A Notice of Error is merely a written letter sent to the loan servicing company that sets forth an explanation of the alleged error and includes sufficient identifying information for the servicing company to determine what account the problem relates to.  Errors covered by the rule are those having to do with loan servicing.  By way of example this includes monthly payments that are not properly credited to the account, a modification agreement that is not honored following a change in loan servicing company, errors with tax and insurance disbursements and fees that are inappropriately assessed to an account.  A notice of error does not include claims of errors that occurred at the time the loan was originated.

By issuing a Notice of Error, a homeowner can compel a loan servicing company to conduct an investigation of the error.  The loan servicer must complete its investigation within 30-45 business days and provide the homeowner with a written response.  In responding to a Notice of Error the loan servicer must correct the error or provide the homeowner with a detailed letter explaining the reasons why no error was found.  Thus, if the servicing company disagrees with the homeowners allegations, they must explain what research was done in finding that no error occurred.  The loan servicer must also make available upon request and at no cost, documents reviewed by the servicing company during its investigation.  This allows a homeowner to obtain a level of transparency that was not previously available.

If the loan servicer fails to respond to the Notice of Error or otherwise fails to conduct an investigation in the manner and time required by the rule, a homeowner can seek relief in court.  RESPA provides that a successful plaintiff homeowner will be entitled to the Notice of Error investigation and will recover attorney fees and costs incurred pursuing the case.  In some circumstances the homeowner might also be entitled to damages of up to $2,000 per violation of the RESPA requirements by the loan servicing company.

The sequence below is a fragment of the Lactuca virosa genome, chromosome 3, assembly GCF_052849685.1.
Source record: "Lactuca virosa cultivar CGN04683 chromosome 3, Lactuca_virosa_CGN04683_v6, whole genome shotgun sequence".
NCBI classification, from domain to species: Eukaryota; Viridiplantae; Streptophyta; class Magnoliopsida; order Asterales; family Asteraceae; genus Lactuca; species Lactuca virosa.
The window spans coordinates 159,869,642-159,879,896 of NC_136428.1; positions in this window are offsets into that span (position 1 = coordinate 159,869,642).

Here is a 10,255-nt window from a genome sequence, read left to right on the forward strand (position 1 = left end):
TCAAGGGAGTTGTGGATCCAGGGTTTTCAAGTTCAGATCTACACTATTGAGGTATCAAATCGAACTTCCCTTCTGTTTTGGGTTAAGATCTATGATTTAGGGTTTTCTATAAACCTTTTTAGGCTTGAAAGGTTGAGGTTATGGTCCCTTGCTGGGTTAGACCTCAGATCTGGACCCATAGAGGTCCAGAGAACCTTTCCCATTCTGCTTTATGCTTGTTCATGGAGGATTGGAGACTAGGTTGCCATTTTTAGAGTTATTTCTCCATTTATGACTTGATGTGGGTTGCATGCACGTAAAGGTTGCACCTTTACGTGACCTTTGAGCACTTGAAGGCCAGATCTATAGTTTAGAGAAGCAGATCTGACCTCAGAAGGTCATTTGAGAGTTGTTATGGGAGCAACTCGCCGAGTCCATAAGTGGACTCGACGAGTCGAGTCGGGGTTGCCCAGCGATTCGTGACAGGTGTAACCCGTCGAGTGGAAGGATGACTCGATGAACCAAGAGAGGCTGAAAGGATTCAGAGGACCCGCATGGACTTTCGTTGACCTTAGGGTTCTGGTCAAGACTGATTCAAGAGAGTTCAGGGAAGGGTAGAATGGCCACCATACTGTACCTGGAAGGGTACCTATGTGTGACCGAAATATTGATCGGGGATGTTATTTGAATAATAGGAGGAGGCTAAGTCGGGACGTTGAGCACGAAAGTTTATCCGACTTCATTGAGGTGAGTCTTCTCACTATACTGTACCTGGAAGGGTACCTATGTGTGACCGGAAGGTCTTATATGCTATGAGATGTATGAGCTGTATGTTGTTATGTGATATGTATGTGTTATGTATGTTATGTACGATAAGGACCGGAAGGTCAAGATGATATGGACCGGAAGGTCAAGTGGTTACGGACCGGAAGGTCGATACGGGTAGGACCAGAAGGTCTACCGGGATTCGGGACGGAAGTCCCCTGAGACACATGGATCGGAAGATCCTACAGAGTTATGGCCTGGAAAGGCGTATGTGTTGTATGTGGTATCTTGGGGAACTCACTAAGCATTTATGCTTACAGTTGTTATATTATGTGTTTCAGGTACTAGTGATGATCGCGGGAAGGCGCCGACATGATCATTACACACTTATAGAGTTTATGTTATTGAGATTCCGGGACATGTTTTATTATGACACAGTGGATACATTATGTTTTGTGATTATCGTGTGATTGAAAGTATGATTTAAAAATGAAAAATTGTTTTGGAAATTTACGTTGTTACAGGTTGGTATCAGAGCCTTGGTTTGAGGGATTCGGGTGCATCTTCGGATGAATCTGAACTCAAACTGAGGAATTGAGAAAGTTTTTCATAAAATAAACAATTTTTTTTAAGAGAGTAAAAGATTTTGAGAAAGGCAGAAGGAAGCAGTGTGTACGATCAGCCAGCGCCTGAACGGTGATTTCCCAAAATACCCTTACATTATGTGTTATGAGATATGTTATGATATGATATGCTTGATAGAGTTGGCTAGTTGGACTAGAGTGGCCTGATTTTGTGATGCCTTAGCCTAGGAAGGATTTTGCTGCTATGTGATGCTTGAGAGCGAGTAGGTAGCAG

Homeowners who have been subject to an error by their loan servicer may have found themselves in financial trouble as a result of the error, or even worse, facing a foreclosure.  Using the Notice of Error early on can prevent the snowball effect of an error.  For more information including an in-depth discussion regarding notices of error, listen to Episode 6 of the Financial Consumer Rights Talk which can be found in the podcast section of www.Denbeauxlaw.com.

Episode 6 – Financial Consumer Rights Talk – Notice of Error: New Tool Under Federal Law to Fix Mortgage Account Errors

April 27th, 2015 by

Notice of Error, a New Tool Under Federal Law to Fix Mortgage Account Errors

By Adam Deutsch

In January 2014 homeowners with mortgage loans obtained a significant tool for disputing errors in the collection and application of their mortgage loans.  The tool in question is known as a Notice of Error, which was made part of the Real Estate Settlement Procedures Act (RESPA), originally enacted in 1974.  Drafted by the Consumer Financial Protection Bureau, Regulation X which includes the Notice of Error rule is a great tool that should be utilized by aggrieved homeowners seeking to fix errors on their mortgage loan accounts.